Another type of internal data is transport data. Here, you may focus on outlining the safest and most effective transportation routes or vehicles used by an organisation.
Alternatively, you may rely on marketing data, where your goal would be to assess the benefits and outcomes of different marketing operations and strategies.
Some other ideas would be to use customer data to ascertain the ideal type of customer, or to use safety data to explore the degree to which employees comply with an organisation’s safety regulations.
The list of the types of internal sources of secondary data can be extensive; the most important thing to remember is that this data comes from a particular organisation itself, in which you do your research in an internal manner.
The list of external secondary data sources can be just as extensive. One example is the data obtained through government sources. These can include social surveys, health data, agricultural statistics, energy expenditure statistics, population censuses, import/export data, production statistics, and the like. Government agencies tend to conduct a lot of research, therefore covering almost any kind of topic you can think of.
Another external source of secondary data are national and international institutions, including banks, trade unions, universities, health organisations, etc. As with government, such institutions dedicate a lot of effort to conducting up-to-date research, so you simply need to find an organisation that has collected the data on your own topic of interest.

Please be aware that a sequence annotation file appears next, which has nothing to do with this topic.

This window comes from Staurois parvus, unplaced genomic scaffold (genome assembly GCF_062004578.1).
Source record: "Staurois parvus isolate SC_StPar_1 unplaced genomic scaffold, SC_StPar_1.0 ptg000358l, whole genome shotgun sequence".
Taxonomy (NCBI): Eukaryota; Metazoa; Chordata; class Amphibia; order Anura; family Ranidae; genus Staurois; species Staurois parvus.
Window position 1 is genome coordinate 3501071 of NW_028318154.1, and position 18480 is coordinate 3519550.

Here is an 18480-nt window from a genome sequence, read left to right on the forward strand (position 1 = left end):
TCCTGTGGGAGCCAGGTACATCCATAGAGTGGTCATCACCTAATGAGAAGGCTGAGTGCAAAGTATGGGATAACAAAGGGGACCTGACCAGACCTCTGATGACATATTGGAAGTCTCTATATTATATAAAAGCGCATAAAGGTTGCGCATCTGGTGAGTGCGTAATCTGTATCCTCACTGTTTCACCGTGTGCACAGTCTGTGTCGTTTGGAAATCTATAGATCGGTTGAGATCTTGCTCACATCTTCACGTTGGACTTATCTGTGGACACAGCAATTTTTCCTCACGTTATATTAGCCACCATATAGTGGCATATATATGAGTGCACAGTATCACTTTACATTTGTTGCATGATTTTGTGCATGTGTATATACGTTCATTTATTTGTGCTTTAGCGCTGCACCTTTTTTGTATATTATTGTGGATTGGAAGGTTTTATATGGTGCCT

Alternatively, you may obtain your secondary data from trade, business, and professional associations. These usually have data sets on business-related topics and are likely to be willing to provide you with secondary data if they understand the importance of your research. If your research is built on past academic studies, you may also rely on scientific journals as an external data source.
Once you have specified what kind of secondary data you need, you can contact the authors of the original study.
As a final example of a secondary data source, you can rely on data from commercial research organisations. These usually focus their research on media statistics and consumer information, which may be relevant if, for example, your research is within media studies or you are investigating consumer behaviour.
TABLE 5 summarises the two sources of secondary data and associated examples: